A recent London Free Press Letter to the Editor has basically backed up what I have been stating for the past few weeks during meetings regarding the state of agriculture in Ontario. The common theme at the meetings has been promotion of "Buy Local". This has been an effective program by the government with the changes of their Foodland Ontario guidelines and the Savour Ontario branding.
It appears as though both non-ag and agricultural people have the thought that promoting the consumer to buy local will save agriculture. My comment has been - so which hog (beef) producers are being asked to leave the industry? We export a lot of produce. In Huron County the majority of what we produce is exported to other counties, provinces, and countries (my soybeans go to Europe for example).
My other comment has been: Who is going to explain to the 1000 people in Huron County that have lost their jobs in the past nine months that they are going to have to pay more for food? Spread that comment across all counties in Ontario because Ontario has been hit particularly hard with the job losses in manufacturing.
So on one hand I may be viewed as Mr. Negativity but I like to look at the bigger picture from outside the box. How is our request going to impact the bottom line at the end of the day - for all producers, big and small, established and beginning?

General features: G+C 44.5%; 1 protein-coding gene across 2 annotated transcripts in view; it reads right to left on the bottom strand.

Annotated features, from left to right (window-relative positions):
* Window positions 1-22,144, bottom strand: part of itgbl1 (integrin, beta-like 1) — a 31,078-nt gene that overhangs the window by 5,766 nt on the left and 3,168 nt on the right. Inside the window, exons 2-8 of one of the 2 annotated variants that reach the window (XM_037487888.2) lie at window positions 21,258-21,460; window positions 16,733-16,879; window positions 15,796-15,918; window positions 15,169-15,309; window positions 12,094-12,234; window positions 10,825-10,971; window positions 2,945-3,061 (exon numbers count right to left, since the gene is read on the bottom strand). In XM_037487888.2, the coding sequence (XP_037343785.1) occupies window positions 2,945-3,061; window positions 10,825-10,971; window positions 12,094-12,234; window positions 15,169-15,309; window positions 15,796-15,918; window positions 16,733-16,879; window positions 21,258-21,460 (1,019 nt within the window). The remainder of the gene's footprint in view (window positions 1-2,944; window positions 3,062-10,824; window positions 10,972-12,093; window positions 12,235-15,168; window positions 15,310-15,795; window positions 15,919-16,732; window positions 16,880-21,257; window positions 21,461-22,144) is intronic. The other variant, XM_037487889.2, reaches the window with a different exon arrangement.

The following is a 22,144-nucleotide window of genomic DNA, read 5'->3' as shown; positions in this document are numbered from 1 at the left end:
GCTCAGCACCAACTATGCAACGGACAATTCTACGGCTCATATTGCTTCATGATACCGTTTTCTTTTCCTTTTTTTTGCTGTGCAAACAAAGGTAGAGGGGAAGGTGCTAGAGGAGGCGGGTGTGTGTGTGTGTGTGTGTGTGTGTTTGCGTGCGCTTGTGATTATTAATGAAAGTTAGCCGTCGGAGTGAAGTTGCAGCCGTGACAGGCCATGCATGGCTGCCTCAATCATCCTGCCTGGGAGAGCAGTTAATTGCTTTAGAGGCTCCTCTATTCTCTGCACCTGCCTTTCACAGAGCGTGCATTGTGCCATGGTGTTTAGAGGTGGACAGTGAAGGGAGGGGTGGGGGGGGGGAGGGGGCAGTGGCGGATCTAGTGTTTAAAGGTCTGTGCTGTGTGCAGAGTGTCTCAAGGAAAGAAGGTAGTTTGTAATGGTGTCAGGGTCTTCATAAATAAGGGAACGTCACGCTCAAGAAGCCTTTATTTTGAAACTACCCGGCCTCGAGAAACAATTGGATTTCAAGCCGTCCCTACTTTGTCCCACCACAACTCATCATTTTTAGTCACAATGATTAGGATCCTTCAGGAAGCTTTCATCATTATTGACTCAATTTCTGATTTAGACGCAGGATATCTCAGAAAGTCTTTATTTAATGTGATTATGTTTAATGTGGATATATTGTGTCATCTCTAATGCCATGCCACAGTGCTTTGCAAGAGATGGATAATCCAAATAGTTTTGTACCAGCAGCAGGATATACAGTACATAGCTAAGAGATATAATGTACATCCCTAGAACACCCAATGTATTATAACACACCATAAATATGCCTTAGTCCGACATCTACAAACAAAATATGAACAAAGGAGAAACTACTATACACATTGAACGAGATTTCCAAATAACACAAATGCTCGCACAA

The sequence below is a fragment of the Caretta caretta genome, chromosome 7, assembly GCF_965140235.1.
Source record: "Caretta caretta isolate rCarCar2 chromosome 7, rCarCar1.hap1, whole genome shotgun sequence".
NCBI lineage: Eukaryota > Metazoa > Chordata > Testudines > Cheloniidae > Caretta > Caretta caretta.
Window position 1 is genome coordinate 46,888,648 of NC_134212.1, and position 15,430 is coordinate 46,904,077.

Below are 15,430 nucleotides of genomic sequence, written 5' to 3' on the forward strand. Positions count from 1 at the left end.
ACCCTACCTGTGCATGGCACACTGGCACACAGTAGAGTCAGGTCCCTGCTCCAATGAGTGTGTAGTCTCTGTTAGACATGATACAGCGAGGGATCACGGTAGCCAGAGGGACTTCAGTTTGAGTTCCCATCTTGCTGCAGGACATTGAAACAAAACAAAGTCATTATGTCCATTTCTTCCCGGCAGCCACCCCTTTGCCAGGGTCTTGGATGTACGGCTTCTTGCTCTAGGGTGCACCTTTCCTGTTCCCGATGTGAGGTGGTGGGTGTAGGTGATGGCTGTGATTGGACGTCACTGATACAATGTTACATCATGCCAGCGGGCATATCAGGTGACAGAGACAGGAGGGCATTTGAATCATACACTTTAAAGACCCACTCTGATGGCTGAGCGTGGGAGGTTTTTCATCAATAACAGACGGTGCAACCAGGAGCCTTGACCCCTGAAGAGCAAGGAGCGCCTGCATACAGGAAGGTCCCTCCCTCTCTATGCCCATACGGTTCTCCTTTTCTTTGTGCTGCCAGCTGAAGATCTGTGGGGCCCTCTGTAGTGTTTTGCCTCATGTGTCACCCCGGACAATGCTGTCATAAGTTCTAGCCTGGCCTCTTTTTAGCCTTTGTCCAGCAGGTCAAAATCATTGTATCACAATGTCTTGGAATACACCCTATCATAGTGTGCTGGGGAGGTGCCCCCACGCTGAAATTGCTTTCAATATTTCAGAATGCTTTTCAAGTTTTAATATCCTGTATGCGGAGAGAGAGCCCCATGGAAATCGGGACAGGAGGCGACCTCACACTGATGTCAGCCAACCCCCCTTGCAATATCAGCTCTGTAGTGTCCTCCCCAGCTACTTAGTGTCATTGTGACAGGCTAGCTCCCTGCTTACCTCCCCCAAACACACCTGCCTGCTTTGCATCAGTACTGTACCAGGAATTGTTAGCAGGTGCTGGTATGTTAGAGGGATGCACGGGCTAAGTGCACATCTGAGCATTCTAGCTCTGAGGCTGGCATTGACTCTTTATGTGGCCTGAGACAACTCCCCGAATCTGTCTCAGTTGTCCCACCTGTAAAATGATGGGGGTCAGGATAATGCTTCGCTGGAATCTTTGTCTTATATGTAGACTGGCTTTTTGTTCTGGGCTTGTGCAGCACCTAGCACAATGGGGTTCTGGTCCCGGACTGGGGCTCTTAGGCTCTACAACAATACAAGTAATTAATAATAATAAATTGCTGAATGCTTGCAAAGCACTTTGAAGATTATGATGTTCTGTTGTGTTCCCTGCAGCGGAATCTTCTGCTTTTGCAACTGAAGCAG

Local produce too costly
I am dreading the winter -- not because of the snow but because of the price and quality of produce.
I have used my gas to drive to rural areas and purchase produce from farmers. They need support. More times than not, I have found the quality lower and the price higher than my local grocer.
I went to a Garlic Festival this year, excited to buy fresh garlic. But not from China. They wanted $2 a clove! Where are we shipping the good stuff -- to China?
In the grocery store, there was a choice of yellow and red peppers from a local farmer for $4. Next to it, peppers from Mexico for much less.
I'm on a tight budget and can't buy vegetables that cost as much as the main course. The bad weather excuse can't be every year. Only the rich will be able to eat healthy soon.
That being said I think she brings up a more important question: "Only the rich will be able to eat healthy soon." I would add on to that - local or imported healthy food!
So how do we assist the people living in poverty to buy local healthy food?